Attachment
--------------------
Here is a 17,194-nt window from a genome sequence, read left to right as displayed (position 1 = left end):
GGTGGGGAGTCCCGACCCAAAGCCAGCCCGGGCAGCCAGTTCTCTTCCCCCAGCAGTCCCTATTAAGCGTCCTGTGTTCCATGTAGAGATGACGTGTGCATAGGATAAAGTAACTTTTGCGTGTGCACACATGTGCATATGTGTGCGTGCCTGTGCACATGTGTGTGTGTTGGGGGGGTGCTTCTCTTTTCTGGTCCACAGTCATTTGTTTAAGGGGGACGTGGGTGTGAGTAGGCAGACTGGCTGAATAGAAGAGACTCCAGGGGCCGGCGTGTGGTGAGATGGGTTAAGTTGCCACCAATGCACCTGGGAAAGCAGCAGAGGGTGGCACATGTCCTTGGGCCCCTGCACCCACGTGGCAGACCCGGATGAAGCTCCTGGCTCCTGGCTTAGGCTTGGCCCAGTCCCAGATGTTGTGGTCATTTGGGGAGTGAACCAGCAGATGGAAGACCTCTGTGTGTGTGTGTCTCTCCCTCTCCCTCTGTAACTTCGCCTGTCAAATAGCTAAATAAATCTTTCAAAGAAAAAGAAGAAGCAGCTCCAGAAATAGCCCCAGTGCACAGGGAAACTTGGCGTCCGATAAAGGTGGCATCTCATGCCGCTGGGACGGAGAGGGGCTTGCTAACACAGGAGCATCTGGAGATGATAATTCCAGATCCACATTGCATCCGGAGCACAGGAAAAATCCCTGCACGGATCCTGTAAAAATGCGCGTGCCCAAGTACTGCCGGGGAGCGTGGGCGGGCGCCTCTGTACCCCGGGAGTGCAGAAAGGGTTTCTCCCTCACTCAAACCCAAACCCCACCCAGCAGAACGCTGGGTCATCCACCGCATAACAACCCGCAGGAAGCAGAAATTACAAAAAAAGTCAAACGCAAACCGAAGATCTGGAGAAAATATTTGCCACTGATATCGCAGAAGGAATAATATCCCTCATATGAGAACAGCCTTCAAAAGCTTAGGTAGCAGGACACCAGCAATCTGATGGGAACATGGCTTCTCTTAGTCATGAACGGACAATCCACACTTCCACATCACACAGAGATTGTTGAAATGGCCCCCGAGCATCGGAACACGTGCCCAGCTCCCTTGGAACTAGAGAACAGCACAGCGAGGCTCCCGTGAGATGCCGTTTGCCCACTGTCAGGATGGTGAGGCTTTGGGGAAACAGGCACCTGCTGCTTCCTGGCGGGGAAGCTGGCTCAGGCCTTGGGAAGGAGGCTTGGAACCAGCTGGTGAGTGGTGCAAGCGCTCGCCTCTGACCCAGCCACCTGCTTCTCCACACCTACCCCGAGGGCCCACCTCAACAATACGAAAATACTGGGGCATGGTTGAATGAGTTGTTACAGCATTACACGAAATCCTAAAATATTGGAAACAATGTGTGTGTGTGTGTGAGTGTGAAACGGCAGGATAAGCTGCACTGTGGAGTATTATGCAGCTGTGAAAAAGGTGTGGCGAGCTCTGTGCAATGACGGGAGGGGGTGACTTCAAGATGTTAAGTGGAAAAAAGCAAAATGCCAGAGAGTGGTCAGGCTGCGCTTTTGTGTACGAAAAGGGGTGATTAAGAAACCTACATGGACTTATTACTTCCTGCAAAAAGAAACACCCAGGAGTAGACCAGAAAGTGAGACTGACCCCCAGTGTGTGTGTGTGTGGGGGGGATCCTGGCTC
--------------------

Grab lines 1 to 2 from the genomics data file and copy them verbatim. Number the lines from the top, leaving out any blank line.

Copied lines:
Here is a 17,194-nt window from a genome sequence, read left to right as displayed (position 1 = left end):
GGTGGGGAGTCCCGACCCAAAGCCAGCCCGGGCAGCCAGTTCTCTTCCCCCAGCAGTCCCTATTAAGCGTCCTGTGTTCCATGTAGAGATGACGTGTGCATAGGATAAAGTAACTTTTGCGTGTGCACACATGTGCATATGTGTGCGTGCCTGTGCACATGTGTGTGTGTTGGGGGGGTGCTTCTCTTTTCTGGTCCACAGTCATTTGTTTAAGGGGGACGTGGGTGTGAGTAGGCAGACTGGCTGAATAGAAGAGACTCCAGGGGCCGGCGTGTGGTGAGATGGGTTAAGTTGCCACCAATGCACCTGGGAAAGCAGCAGAGGGTGGCACATGTCCTTGGGCCCCTGCACCCACGTGGCAGACCCGGATGAAGCTCCTGGCTCCTGGCTTAGGCTTGGCCCAGTCCCAGATGTTGTGGTCATTTGGGGAGTGAACCAGCAGATGGAAGACCTCTGTGTGTGTGTGTCTCTCCCTCTCCCTCTGTAACTTCGCCTGTCAAATAGCTAAATAAATCTTTCAAAGAAAAAGAAGAAGCAGCTCCAGAAATAGCCCCAGTGCACAGGGAAACTTGGCGTCCGATAAAGGTGGCATCTCATGCCGCTGGGACGGAGAGGGGCTTGCTAACACAGGAGCATCTGGAGATGATAATTCCAGATCCACATTGCATCCGGAGCACAGGAAAAATCCCTGCACGGATCCTGTAAAAATGCGCGTGCCCAAGTACTGCCGGGGAGCGTGGGCGGGCGCCTCTGTACCCCGGGAGTGCAGAAAGGGTTTCTCCCTCACTCAAACCCAAACCCCACCCAGCAGAACGCTGGGTCATCCACCGCATAACAACCCGCAGGAAGCAGAAATTACAAAAAAAGTCAAACGCAAACCGAAGATCTGGAGAAAATATTTGCCACTGATATCGCAGAAGGAATAATATCCCTCATATGAGAACAGCCTTCAAAAGCTTAGGTAGCAGGACACCAGCAATCTGATGGGAACATGGCTTCTCTTAGTCATGAACGGACAATCCACACTTCCACATCACACAGAGATTGTTGAAATGGCCCCCGAGCATCGGAACACGTGCCCAGCTCCCTTGGAACTAGAGAACAGCACAGCGAGGCTCCCGTGAGATGCCGTTTGCCCACTGTCAGGATGGTGAGGCTTTGGGGAAACAGGCACCTGCTGCTTCCTGGCGGGGAAGCTGGCTCAGGCCTTGGGAAGGAGGCTTGGAACCAGCTGGTGAGTGGTGCAAGCGCTCGCCTCTGACCCAGCCACCTGCTTCTCCACACCTACCCCGAGGGCCCACCTCAACAATACGAAAATACTGGGGCATGGTTGAATGAGTTGTTACAGCATTACACGAAATCCTAAAATATTGGAAACAATGTGTGTGTGTGTGTGAGTGTGAAACGGCAGGATAAGCTGCACTGTGGAGTATTATGCAGCTGTGAAAAAGGTGTGGCGAGCTCTGTGCAATGACGGGAGGGGGTGACTTCAAGATGTTAAGTGGAAAAAAGCAAAATGCCAGAGAGTGGTCAGGCTGCGCTTTTGTGTACGAAAAGGGGTGATTAAGAAACCTACATGGACTTATTACTTCCTGCAAAAAGAAACACCCAGGAGTAGACCAGAAAGTGAGACTGACCCCCAGTGTGTGTGTGTGTGGGGGGGATCCTGGCTC